As the DOW reached a two-year
low in late March and companies such as 3Com, HP, Cisco, Conexant
and Lucent announced layoffs, many executives wondered whether the
downturn was centered in the U.S. We received many queries from
our clients: "Should I be focusing resources toward overseas markets
and opportunities? Am I too domestically focused in my business?"
Going "global" is not right
for every organization, and while globalization was a buzzword of
the '90s and remains a rallying cry today, it involves much more
than suddenly deciding to attend a trade show in Frankfurt or hosting
the next Brazilian IT delegation to the U.S. In fact, going global
requires a systematic organizational, product, and market assessment
and a true reality check on your firm's capabilities. You heard
it from the Army first. Going global is not just a job; it's an
I'll never forget my
first impressions when I joined AT&T Network Systems (now Lucent
Technologies) in the mid-'80s. I was hired to help launch business
in India for the Fortune 500 firm whose commitment to "international"
had been in its markets of choice: the U.S., Canada, Europe and
Japan. When I attended my first senior management reception, I asked
an ATT-NS US-based executive which country he most enjoyed visiting.
He looked a bit blank and said, "I would need a passport to go somewhere
overseas, right?" It was a big organizational clue. It turned out
half of the executive board did not even own passports.
If you think there are overseas
opportunities for your products and services, we suggest that you
start your international quest in your own backyard. Assemble your
executives and team leaders, and take inventory. Have everyone look
at one another and ask all of them to think about each colleague's
visual and vocal clues. What does the skin color say? Eye shape?
Hair texture? Is there a discernable accent when an individual speaks?
Then consider ascertaining cultural information:
Please raise your hand if you were
born in the U.S. and have lived here your entire life.
Those of you with a raised hand, take
a look at colleagues around you who do not have their hands
raised. Where do you think these individuals are from? Where
might they have lived? (List answers on the board.)
Those of you who did not raise your
hands: Where were you born? Where have you lived?
Individuals who take the time
and effort to analyze the environment in which they live and work
have a framework for analyzing their own and others' behaviors and
needs. If the leaders in your organization possess these competencies
and enjoy using them, you have the basis for a great international
team -- one that may wish to work with people from different cultures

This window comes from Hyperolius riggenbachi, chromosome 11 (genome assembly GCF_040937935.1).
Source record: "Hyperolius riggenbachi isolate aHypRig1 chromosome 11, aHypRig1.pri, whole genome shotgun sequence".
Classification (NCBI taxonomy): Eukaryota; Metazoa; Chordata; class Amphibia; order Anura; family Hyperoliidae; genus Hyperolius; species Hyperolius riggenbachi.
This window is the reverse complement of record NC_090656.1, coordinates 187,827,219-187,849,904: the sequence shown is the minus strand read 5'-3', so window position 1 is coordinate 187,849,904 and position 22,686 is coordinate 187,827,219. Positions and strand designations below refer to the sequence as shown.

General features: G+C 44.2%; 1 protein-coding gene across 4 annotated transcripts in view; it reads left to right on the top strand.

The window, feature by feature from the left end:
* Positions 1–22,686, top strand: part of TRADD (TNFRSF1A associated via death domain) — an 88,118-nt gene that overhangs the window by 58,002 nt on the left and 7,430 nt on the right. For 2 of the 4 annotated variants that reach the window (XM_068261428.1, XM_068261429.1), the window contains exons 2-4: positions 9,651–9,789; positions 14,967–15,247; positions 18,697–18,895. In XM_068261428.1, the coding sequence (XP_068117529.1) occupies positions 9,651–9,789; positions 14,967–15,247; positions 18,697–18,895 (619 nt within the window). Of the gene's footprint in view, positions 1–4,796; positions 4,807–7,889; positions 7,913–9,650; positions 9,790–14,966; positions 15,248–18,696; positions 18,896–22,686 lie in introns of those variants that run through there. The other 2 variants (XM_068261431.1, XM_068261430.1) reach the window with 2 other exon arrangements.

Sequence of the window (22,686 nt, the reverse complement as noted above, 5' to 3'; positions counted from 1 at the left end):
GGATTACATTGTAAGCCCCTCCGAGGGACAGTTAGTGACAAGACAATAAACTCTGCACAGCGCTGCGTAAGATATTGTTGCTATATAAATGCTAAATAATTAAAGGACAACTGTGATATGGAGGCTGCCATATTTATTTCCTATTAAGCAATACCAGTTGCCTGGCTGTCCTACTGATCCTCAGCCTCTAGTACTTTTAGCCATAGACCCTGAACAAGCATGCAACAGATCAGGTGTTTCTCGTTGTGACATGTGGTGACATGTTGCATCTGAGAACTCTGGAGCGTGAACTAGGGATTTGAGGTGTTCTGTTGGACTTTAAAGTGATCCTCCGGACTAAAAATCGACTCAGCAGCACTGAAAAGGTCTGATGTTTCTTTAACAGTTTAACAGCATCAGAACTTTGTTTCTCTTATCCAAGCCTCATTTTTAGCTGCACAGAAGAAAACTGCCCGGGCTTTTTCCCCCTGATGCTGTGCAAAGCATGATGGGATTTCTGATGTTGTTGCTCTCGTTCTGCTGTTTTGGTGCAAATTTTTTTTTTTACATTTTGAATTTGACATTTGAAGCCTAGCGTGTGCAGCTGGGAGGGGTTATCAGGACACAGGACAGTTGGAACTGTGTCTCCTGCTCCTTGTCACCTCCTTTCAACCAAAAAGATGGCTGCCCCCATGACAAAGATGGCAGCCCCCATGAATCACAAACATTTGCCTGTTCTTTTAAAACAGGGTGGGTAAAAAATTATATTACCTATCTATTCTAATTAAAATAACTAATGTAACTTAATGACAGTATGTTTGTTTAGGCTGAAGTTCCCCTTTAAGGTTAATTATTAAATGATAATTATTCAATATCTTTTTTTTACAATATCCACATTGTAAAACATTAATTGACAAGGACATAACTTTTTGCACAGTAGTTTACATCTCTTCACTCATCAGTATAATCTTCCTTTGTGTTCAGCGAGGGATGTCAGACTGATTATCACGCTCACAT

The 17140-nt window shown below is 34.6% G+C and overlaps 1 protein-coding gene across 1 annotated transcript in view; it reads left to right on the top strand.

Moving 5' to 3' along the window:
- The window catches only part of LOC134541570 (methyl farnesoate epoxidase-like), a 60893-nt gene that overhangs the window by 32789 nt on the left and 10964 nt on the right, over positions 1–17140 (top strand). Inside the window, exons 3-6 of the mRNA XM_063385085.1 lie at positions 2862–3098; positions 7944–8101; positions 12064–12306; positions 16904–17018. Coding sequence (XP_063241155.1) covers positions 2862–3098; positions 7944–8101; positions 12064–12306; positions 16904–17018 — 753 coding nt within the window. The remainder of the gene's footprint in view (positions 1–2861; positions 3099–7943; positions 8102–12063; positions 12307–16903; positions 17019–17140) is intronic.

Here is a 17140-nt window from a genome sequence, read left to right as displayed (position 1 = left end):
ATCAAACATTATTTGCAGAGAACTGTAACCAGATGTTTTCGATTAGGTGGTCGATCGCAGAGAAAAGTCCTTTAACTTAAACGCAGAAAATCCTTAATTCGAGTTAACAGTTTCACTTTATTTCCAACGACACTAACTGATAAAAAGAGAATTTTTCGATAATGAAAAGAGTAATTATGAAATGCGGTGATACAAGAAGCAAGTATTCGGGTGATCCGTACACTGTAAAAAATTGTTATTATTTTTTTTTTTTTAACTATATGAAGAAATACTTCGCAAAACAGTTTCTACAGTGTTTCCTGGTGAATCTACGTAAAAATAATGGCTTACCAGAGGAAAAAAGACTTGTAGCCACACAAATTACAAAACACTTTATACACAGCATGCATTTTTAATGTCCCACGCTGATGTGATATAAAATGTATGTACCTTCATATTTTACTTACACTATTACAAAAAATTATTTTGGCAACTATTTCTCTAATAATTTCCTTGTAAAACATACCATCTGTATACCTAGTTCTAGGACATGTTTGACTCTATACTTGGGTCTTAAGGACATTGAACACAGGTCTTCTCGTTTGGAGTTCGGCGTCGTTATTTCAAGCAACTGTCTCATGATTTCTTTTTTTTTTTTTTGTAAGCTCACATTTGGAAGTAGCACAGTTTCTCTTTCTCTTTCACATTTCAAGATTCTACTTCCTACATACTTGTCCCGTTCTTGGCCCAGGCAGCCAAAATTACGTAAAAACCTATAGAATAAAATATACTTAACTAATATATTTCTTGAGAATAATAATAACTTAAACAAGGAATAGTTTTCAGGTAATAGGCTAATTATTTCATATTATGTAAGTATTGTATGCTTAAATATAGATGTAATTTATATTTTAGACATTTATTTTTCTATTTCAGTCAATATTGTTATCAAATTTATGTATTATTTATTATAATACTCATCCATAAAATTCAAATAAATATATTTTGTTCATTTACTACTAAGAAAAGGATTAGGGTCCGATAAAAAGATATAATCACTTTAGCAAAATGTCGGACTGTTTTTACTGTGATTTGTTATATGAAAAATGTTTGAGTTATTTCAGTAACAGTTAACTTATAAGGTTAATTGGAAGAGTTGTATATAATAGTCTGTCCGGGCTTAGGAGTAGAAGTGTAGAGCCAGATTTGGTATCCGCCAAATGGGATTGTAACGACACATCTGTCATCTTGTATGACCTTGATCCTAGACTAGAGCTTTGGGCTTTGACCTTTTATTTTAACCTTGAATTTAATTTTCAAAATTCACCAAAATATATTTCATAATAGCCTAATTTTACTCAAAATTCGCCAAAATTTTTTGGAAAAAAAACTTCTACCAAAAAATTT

and travel in exciting places. But do they realize the flip side?
Disruption of personal and family schedules, long workdays to accommodate
time zone differences, and a lot of time in unfamiliar places without
friends or common language can be difficult. Not every personality
wants or is well-suited to that type of adventure.
And an organization can't globalize
if its people have no familiarity or interest in learning about
the distinct environmental and operational challenges in each country
in which the organization becomes involved.
So now try stage 2.
By now you should have a reasonable list of
places to talk about and a chance to make a realistic assessment
of the capacity of the organization to become interested in and
successfully pursue international work.
What happens if hands don't rise? What happens if you know that
your industry has globalized, that your workforce needs to globalize,
but your team is domestically oriented?
Take a seat and a deep breath, and ask your team how it feels about
international work. You may learn that there are things to work
on at home, prior to chasing international opportunities. You may
need flexible work hours for team members who would love to handle
conference calls with Asia at 6:00 a.m. but can't do so under current
company policies. You may need international business training for
people who don't know what the FSU, Mercusor or ASEAN are. Perhaps
it is time to start country briefings so that while you touch the
cross-cultural, human component inside the company, you can also
begin the next challenge: developing the team's analytic skills
that will turn international adventures into company profit.
Landau is president of Global Resources, Inc., a global telecommunications
and information technology consulting and training firm that is
based in Irvine, Calif., with offices in Bridgewater, N.J. and worldwide
affiliates. For information, call (949) 721-0323 or visit www.global-resources.com
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